Training and Event Calendar
This event calendar is provided as a service to our members and the public. An event may be cancelled at any time. Please confirm the event with the sponsor prior to making travel plans. To submit an event, please contact us.
August – September 2013
This webinar will discuss the challenges confronted by battered women as they consider whether to seek a custody/parenting time order from a court. In making decisions about mediation, negotiation and/or litigation of custody issues, battered women must consider the risks posed by the batterer to the children during access, any risks both to the battered woman and children at exchange, whether these risks can be mitigated by supervised exchange or visitation, and whether a 3rd party, such as a friend or family member, can safety supervise or if supervision should be done at a center. Immediately after separation, battered women may want to see a temporary custody order in a civil protection order. But it may be that the batterer is not interested in custody of the children and poses no risk to them. In this case, seeking a custody order may not be necessary or can be sought at some time after the crises and emotions of separation have somewhat abated. Battered women need to know the law, the court system, the inclination of judges, the options for supervision (and the risks of supervision center staff judging her protective parenting negatively), the likelihood that a judge will respond swiftly to a batterer’s violation of a custody order, the kinds of behavior that constitute “a change of circumstances” that may be the basis for a modification of a custody order, and the portability of a custody order within the state and across state lines – among other things.
For more information and to register: http://conferences.bwjp.org/webconferencedetail.aspx?confid=342
Presented by Bob Geffner, Ph.D., President of the Family Violence and Sexual Assault Institute in San Diego.
RSVP to firstname.lastname@example.org
Registration limited to OVW grantees.
At its best, the process of community assessment is both an effective community organizing tool and also a process for creating concrete change. Many interagency teams are eager to analyze practices and case files together, but some communities are challenged when it comes to committing to change and implementing those changes. Preparing for implementation from the beginning stages of a community assessment can pave the way for success in implementing changes the assessment recommends. Join us for an insightful discussion to learn about key strategies for successful implementation of recommendations and findings.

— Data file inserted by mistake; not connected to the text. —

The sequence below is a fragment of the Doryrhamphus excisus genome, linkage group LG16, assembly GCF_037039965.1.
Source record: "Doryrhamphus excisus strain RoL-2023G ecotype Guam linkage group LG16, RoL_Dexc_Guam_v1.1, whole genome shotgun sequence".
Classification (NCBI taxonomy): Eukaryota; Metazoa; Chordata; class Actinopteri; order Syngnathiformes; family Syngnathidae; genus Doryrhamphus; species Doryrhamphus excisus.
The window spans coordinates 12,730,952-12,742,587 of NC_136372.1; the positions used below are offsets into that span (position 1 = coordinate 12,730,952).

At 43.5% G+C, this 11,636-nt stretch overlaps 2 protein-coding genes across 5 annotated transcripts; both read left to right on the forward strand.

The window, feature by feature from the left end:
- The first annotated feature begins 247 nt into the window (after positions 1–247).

For more information: http://www.praxisinternational.org/praxis_training.aspx
|PART 1 of a 2 part series:
Women are among the fastest growing criminal justice population. Currently, there are over one million adult women involved in the criminal justice system. The reasons for their involvement are as varied as their pathways into and contact with the system. A consistent thread throughout the lives of justice-involved women is trauma resulting from domestic, sexual or other types of violence. Throughout their lives, justice-involved women may encounter various criminal justice practitioners and service providers charged with assisting them prior to, during, or after incarceration. It is critical to understand that women have life circumstances that are unique to their gender that require specific interventions. Obtaining a better understanding of what contributes to their incarceration is at the core of helping them transition back to their communities, reducing recidivism, and achieving improved outcomes.
For more information and to register: http://www.ncdsv.org/images/NCDBW_Women-at-the-crossroads-Parts-1-and-2_9-2013.pdf